Judges for the contest came from national laboratories, universities and elsewhere. Podgorney said they spread the word the old-fashioned way, by digging into their Rolodexes to contact faculty at subsurface science and oil and gas colleges. Influencers and educators from institutions around the nation also helped spread the word about the competition. Using social media, DOE put out its appeal and got a healthy response from colleges and high schools.
Teams were free to use whatever platforms they saw fit to use. In the case of Sellman and Rodrigue, both of whom had backgrounds in geographic information system (GIS), they conducted their analyses using the high-level programming language Python and ESRI’s ArcScene, a visualization application that allows one to view GIS data in 3D. The resulting presentation, “EGS Site Selection Using GIS and Machine Learning,” includes their methodologies as well as graphic animations (e.g. “Thickness of temperature zone in granite.”)
They used 11 provided datasets as well as three external data layers for their analysis. “After extensive research and trial and error, we determined the priority of the eight criteria layers as follows (1 being most important),” they wrote. These were: 1) Cost to drill to 200° 2) Thickness of temperature zone within granite 3) Faults 4) Slope 5) Distance to transmission lines 6) Environmental sensitivities 7) Biologic resources 8) FORGE boundary.
The second-place winners, Bane Sullivan and Adam Kinard from Colorado School of Mines, offered 3D visualizations they felt could assist researchers and scientists to rapidly explore data, communicate findings, and facilitate the reproducibility of results. To do this, they used the Open Mining Format (which enables easy data transfer between mine software programs), ParaView (a data analysis and visualization application), Stanford Geostatistical Modeling Software, and SimPEG, an open source toolkit for simulation and gradient-based parameter estimation in geophysical applications. The team itself developed additional tools.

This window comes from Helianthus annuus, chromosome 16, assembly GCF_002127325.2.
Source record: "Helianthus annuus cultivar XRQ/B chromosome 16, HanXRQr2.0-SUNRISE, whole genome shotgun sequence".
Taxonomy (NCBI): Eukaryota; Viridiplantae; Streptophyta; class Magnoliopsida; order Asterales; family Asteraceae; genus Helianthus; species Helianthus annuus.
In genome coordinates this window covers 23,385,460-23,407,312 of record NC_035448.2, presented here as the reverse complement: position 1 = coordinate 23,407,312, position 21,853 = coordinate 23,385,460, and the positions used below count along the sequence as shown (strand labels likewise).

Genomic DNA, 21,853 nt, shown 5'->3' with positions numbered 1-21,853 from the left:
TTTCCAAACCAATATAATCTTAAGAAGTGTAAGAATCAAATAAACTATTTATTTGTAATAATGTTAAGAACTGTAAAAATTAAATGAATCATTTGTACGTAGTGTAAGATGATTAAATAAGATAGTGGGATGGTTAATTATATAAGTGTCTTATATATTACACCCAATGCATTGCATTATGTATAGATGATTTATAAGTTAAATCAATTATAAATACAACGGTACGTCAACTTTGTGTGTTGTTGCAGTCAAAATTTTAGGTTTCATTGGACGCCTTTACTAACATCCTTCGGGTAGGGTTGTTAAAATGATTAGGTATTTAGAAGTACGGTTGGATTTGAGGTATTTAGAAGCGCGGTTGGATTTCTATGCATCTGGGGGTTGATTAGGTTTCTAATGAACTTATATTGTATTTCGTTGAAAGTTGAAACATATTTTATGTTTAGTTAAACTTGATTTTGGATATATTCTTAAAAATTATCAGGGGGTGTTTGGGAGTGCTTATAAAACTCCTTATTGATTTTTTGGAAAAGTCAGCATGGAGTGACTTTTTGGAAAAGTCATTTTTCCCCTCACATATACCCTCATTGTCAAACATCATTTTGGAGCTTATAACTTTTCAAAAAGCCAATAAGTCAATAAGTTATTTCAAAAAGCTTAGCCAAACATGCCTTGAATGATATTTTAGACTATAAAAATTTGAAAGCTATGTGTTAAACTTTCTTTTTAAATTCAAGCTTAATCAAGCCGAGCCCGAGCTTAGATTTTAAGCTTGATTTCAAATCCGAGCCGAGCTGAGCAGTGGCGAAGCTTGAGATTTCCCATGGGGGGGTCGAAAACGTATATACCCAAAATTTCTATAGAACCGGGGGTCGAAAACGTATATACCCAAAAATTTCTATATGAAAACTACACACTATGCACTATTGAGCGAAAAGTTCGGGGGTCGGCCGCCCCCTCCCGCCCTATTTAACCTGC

The third team, Ahinoam Pollack and Ayaka Abe from Stanford University, created their portfolio in Tableau, a data visualization tool widely used in the business intelligence industry that simplifies raw data into an easily understandable format. Their portfolio was also geared toward an audience with little knowledge of geothermal, laying out basic concepts of geothermal exploration and well siting.
Although the three winning submissions all came from colleges, Podgorney said some of the high school-level entries held their own with college students’ work. Not every team that entered managed to get its submission done in time for the April 10 deadline. Overall, there were participants from 20 states plus Washington, D.C., 65 cities, and 37 universities.
The first test well is likely to be drilled in 2020, as the project enters its next phase. Ultimately, the goal is for FORGE to host geothermal researchers from all over. “This competition is a good lead-in to how we’re going to be doing external research at the site in coming years,” Podgorney said.